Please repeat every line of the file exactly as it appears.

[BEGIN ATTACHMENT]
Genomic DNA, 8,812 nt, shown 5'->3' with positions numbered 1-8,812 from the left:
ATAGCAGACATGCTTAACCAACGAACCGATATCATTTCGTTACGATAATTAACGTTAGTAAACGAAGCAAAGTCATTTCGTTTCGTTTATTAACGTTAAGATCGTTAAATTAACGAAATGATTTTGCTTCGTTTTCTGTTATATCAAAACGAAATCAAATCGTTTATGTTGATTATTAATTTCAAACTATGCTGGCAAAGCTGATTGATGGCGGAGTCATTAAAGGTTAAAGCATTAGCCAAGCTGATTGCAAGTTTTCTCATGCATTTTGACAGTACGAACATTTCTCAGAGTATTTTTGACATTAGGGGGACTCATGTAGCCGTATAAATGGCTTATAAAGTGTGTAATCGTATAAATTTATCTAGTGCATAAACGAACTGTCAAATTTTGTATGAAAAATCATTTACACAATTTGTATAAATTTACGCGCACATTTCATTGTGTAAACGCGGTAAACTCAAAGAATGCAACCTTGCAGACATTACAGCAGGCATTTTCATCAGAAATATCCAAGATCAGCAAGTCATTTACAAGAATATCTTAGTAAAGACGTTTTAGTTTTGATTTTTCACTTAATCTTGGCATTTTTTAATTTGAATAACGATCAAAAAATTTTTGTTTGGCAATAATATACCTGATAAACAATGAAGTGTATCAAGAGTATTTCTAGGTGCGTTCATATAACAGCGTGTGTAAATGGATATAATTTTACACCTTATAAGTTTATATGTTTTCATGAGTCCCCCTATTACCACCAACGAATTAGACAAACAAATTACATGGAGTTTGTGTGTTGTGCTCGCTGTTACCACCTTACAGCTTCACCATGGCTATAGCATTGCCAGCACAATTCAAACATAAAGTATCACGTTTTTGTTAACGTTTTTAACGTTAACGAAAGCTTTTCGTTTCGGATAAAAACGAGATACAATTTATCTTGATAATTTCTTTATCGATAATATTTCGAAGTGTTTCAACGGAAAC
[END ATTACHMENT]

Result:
Genomic DNA, 8,812 nt, shown 5'->3' with positions numbered 1-8,812 from the left:
ATAGCAGACATGCTTAACCAACGAACCGATATCATTTCGTTACGATAATTAACGTTAGTAAACGAAGCAAAGTCATTTCGTTTCGTTTATTAACGTTAAGATCGTTAAATTAACGAAATGATTTTGCTTCGTTTTCTGTTATATCAAAACGAAATCAAATCGTTTATGTTGATTATTAATTTCAAACTATGCTGGCAAAGCTGATTGATGGCGGAGTCATTAAAGGTTAAAGCATTAGCCAAGCTGATTGCAAGTTTTCTCATGCATTTTGACAGTACGAACATTTCTCAGAGTATTTTTGACATTAGGGGGACTCATGTAGCCGTATAAATGGCTTATAAAGTGTGTAATCGTATAAATTTATCTAGTGCATAAACGAACTGTCAAATTTTGTATGAAAAATCATTTACACAATTTGTATAAATTTACGCGCACATTTCATTGTGTAAACGCGGTAAACTCAAAGAATGCAACCTTGCAGACATTACAGCAGGCATTTTCATCAGAAATATCCAAGATCAGCAAGTCATTTACAAGAATATCTTAGTAAAGACGTTTTAGTTTTGATTTTTCACTTAATCTTGGCATTTTTTAATTTGAATAACGATCAAAAAATTTTTGTTTGGCAATAATATACCTGATAAACAATGAAGTGTATCAAGAGTATTTCTAGGTGCGTTCATATAACAGCGTGTGTAAATGGATATAATTTTACACCTTATAAGTTTATATGTTTTCATGAGTCCCCCTATTACCACCAACGAATTAGACAAACAAATTACATGGAGTTTGTGTGTTGTGCTCGCTGTTACCACCTTACAGCTTCACCATGGCTATAGCATTGCCAGCACAATTCAAACATAAAGTATCACGTTTTTGTTAACGTTTTTAACGTTAACGAAAGCTTTTCGTTTCGGATAAAAACGAGATACAATTTATCTTGATAATTTCTTTATCGATAATATTTCGAAGTGTTTCAACGGAAAC